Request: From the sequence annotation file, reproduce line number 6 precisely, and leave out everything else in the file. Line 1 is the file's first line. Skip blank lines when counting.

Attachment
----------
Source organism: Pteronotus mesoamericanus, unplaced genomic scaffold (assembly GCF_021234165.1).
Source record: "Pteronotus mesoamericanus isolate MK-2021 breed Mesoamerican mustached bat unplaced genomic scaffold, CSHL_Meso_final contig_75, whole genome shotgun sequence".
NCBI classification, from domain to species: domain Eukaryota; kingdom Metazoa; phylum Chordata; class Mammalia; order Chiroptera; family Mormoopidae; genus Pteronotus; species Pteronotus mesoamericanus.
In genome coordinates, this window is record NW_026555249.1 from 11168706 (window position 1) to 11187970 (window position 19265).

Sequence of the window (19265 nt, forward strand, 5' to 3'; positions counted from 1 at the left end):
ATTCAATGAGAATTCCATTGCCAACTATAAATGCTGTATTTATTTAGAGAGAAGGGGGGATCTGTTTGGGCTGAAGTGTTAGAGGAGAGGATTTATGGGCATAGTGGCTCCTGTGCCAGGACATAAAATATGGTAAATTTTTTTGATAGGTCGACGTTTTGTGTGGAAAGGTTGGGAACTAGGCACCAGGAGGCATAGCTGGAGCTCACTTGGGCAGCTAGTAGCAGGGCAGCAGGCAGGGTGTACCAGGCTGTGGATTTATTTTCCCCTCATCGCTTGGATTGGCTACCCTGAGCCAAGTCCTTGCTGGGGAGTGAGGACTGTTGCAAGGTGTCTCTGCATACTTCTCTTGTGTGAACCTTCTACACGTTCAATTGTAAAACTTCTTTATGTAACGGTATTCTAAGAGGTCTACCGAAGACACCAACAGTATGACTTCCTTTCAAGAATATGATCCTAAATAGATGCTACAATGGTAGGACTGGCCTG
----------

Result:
ATTCAATGAGAATTCCATTGCCAACTATAAATGCTGTATTTATTTAGAGAGAAGGGGGGATCTGTTTGGGCTGAAGTGTTAGAGGAGAGGATTTATGGGCATAGTGGCTCCTGTGCCAGGACATAAAATATGGTAAATTTTTTTGATAGGTCGACGTTTTGTGTGGAAAGGTTGGGAACTAGGCACCAGGAGGCATAGCTGGAGCTCACTTGGGCAGCTAGTAGCAGGGCAGCAGGCAGGGTGTACCAGGCTGTGGATTTATTTTCCCCTCATCGCTTGGATTGGCTACCCTGAGCCAAGTCCTTGCTGGGGAGTGAGGACTGTTGCAAGGTGTCTCTGCATACTTCTCTTGTGTGAACCTTCTACACGTTCAATTGTAAAACTTCTTTATGTAACGGTATTCTAAGAGGTCTACCGAAGACACCAACAGTATGACTTCCTTTCAAGAATATGATCCTAAATAGATGCTACAATGGTAGGACTGGCCTG